Should I Stay or Should I Go?

Just how sick do you need to be before you stay home from work?

woman sick at work
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In this world there are two types of people. Those who show up for work no matter how sick they are and those who stay home. Which one are you?

As I wipe down my desk and keyboard with a bleach wipe I ponder both sides of this bitterly divided argument. A recent Kimberly-Clark survey says 59 percent of us still go to work when under the weather; yet more and more businesses encourage sick employees to STAY HOME.
In this corner we have the tough guy (or gal). Nothing keeps him down. Apparently he is indispensable. His eyes are red. His nose is running. He coughs violently without covering his mouth and sneezes through meetings and conferences calls. His desk is piled high with used tissues. Perhaps he even sees himself as a hero, too important to let a cold or flu keep him home.

Yet, the "hero" may be doing much more harm than good, possibly infecting others or compromising the quality of their own work.

And in this corner we have the germaphobe. Hand sanitizer? Check. Bleach wipes? Check? Surgical mask? Check. This guy opens doors with a paper towel and flushes with anger when anyone coughs, sneezes or even clears their throat. At the first sign of illness he calls in sick.

Some might think this person is a slacker or underachiever, letting a case of the sniffles keep him home. However, they may actually be doing everyone at the office a big favor.

A new Staples ad takes a humorous approach to the importance of a germ-free office. An office worker diligently cleans and sanitizes his workspace only to have an inconsiderate co-worker sneeze all over him. Eww!! Funny, disgusting and effective. And of course they have plenty of products to keep your place of business clean.



Offices can be a hotbed of bacteria and viruses. Bathrooms, break rooms, kitchens and common spaces all providing fertile ground for colds, flus and more. Does your organization have a clear policy on what to do when you are sick?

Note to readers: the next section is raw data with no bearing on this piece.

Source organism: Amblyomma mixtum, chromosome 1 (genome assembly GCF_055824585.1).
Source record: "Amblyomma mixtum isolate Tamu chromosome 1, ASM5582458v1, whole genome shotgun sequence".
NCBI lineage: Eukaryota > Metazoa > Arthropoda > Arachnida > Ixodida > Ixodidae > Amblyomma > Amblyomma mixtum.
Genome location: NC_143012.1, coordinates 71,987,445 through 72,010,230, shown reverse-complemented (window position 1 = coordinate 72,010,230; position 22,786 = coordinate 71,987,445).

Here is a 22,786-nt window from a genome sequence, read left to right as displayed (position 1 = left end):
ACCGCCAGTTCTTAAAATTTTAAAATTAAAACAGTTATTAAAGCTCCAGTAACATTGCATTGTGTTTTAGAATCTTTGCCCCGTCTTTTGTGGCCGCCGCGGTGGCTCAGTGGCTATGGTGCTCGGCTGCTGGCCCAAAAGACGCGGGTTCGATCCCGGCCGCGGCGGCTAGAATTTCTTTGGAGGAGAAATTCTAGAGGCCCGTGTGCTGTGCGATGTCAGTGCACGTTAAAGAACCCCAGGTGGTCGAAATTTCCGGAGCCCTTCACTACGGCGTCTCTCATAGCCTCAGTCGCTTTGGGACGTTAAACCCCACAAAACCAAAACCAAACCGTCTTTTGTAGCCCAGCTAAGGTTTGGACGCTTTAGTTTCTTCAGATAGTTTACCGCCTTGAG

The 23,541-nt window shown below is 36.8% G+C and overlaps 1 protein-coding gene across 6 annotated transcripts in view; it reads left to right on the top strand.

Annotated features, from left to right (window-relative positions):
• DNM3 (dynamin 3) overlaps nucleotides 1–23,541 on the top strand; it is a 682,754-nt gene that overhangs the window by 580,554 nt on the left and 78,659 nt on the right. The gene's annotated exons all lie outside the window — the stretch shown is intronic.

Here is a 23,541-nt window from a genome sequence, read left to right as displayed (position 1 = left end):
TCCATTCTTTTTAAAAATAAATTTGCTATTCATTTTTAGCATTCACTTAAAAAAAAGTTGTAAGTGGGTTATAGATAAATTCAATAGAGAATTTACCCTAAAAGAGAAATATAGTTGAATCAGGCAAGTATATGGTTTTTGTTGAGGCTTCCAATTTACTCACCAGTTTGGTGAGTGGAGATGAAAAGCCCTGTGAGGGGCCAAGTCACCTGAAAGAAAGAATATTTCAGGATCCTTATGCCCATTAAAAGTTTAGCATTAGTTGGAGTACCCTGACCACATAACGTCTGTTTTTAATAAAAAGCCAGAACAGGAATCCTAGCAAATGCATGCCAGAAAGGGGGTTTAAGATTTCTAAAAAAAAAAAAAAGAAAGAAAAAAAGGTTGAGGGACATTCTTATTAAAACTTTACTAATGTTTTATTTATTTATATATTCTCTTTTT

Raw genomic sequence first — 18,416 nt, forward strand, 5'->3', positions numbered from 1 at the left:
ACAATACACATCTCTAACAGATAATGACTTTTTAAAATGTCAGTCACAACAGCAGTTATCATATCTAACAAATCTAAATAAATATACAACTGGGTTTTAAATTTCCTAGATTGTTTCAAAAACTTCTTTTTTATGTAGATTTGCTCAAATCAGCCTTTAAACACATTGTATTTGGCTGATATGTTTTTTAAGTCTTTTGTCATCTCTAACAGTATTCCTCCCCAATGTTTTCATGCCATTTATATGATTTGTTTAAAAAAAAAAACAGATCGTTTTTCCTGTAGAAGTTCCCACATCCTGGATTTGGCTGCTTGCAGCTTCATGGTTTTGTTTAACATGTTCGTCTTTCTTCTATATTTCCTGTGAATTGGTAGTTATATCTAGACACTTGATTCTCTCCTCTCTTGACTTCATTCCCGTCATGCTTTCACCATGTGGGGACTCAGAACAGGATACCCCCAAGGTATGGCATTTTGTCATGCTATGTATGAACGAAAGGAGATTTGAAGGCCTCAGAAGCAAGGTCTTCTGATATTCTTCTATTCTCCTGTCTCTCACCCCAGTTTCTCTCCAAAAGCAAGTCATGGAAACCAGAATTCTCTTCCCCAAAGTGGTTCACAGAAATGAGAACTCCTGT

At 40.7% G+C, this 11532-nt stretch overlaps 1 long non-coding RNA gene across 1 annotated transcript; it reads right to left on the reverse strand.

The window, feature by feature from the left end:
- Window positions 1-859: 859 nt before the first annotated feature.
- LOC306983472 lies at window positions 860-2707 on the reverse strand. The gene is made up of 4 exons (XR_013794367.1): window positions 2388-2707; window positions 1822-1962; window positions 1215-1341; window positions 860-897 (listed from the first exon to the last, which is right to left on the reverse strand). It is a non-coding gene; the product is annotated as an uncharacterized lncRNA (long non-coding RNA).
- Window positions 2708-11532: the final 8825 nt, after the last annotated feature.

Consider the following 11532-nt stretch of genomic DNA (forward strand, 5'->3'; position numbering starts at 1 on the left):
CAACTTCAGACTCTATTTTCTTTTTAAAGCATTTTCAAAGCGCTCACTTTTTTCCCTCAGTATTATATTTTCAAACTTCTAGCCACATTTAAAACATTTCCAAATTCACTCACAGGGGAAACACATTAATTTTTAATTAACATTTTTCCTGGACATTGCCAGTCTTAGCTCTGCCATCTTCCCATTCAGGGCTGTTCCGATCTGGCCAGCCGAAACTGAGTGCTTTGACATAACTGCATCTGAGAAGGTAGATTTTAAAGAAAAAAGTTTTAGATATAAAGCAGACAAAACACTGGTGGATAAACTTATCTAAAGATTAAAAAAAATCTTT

Many businesses send out mixed signals. Company policy might demand that employees take a sick day, but management may subtly reward those who suck it up and take one for the team while quietly condemning the folks who opt to take a day or two to recover. Why is this line so unclear and why do company policies often differ from reality?

If you need clear guidelines on when to stay home, Web MD has you covered. Want to know how to stay healthy at work and prevent colds and the flu? About.com has eight great tips.

So next time you're feeling a little banged up, do yourself and your co-workers a favor. Be a real hero. Stay home, sleep and recover. The work will still be there when you get back and the business will likely survive without you. And keep some bleach wipes in your desk!
Bill Hartnett

Bill Hartnett

Contributor

Bill Hartnett is a digital, marketing and social media consultant with extensive cable, broadcast and digital experience. He began his career in Seattle and worked at NBC News, Current TV, WNBC, WWOR-TV and more. He has spent the last few years learning how to navigate the treacherous waters of job search so you don't have to.

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Mercy Akinlosotu

I'm one of those who go to work no matter how sick they are. I never get compensated for that during review. The reason I do that though is because I think about others so much that I forget myself. Thinking if I call in sick, it will affect my co-workers because they will be short. And for those who do that because they are afraid what will happen to them, Bill Hartnett has pointed out that WEB MD has guidelines to guide them. Thanks Bill this post is very informative.

March 12 2014 at 3:40 PM Report abuse rate up rate down Reply

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